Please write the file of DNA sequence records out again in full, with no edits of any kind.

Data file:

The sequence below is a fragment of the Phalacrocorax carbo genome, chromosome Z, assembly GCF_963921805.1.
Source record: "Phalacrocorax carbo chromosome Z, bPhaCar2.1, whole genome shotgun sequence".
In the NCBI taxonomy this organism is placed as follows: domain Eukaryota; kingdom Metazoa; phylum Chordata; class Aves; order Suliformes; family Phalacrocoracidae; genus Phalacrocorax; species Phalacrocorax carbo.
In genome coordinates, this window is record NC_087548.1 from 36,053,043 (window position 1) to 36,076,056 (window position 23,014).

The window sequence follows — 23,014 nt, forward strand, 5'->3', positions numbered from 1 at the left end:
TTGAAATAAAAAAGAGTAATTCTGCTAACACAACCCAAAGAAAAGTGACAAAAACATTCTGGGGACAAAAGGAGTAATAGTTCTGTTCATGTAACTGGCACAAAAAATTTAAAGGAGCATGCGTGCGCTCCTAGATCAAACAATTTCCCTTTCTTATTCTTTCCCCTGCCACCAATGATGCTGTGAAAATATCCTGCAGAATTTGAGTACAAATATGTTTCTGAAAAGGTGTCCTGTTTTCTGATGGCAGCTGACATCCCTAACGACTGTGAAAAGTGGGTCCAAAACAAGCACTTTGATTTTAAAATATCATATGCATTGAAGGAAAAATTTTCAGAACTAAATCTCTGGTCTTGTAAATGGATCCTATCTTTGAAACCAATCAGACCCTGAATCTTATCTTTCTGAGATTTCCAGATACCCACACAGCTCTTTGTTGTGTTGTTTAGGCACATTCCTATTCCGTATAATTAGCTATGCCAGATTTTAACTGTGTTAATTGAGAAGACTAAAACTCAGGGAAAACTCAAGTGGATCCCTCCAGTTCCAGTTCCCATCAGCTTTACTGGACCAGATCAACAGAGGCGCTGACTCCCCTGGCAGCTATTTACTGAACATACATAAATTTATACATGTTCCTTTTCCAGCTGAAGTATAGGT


The sequence below is a fragment of the Phalacrocorax carbo genome, chromosome Z, assembly GCF_963921805.1.
Source record: "Phalacrocorax carbo chromosome Z, bPhaCar2.1, whole genome shotgun sequence".
In the NCBI taxonomy this organism is placed as follows: domain Eukaryota; kingdom Metazoa; phylum Chordata; class Aves; order Suliformes; family Phalacrocoracidae; genus Phalacrocorax; species Phalacrocorax carbo.
In genome coordinates, this window is record NC_087548.1 from 36,053,043 (window position 1) to 36,076,056 (window position 23,014).

The window sequence follows — 23,014 nt, forward strand, 5'->3', positions numbered from 1 at the left end:
TTGAAATAAAAAAGAGTAATTCTGCTAACACAACCCAAAGAAAAGTGACAAAAACATTCTGGGGACAAAAGGAGTAATAGTTCTGTTCATGTAACTGGCACAAAAAATTTAAAGGAGCATGCGTGCGCTCCTAGATCAAACAATTTCCCTTTCTTATTCTTTCCCCTGCCACCAATGATGCTGTGAAAATATCCTGCAGAATTTGAGTACAAATATGTTTCTGAAAAGGTGTCCTGTTTTCTGATGGCAGCTGACATCCCTAACGACTGTGAAAAGTGGGTCCAAAACAAGCACTTTGATTTTAAAATATCATATGCATTGAAGGAAAAATTTTCAGAACTAAATCTCTGGTCTTGTAAATGGATCCTATCTTTGAAACCAATCAGACCCTGAATCTTATCTTTCTGAGATTTCCAGATACCCACACAGCTCTTTGTTGTGTTGTTTAGGCACATTCCTATTCCGTATAATTAGCTATGCCAGATTTTAACTGTGTTAATTGAGAAGACTAAAACTCAGGGAAAACTCAAGTGGATCCCTCCAGTTCCAGTTCCCATCAGCTTTACTGGACCAGATCAACAGAGGCGCTGACTCCCCTGGCAGCTATTTACTGAACATACATAAATTTATACATGTTCCTTTTCCAGCTGAAGTATAGGT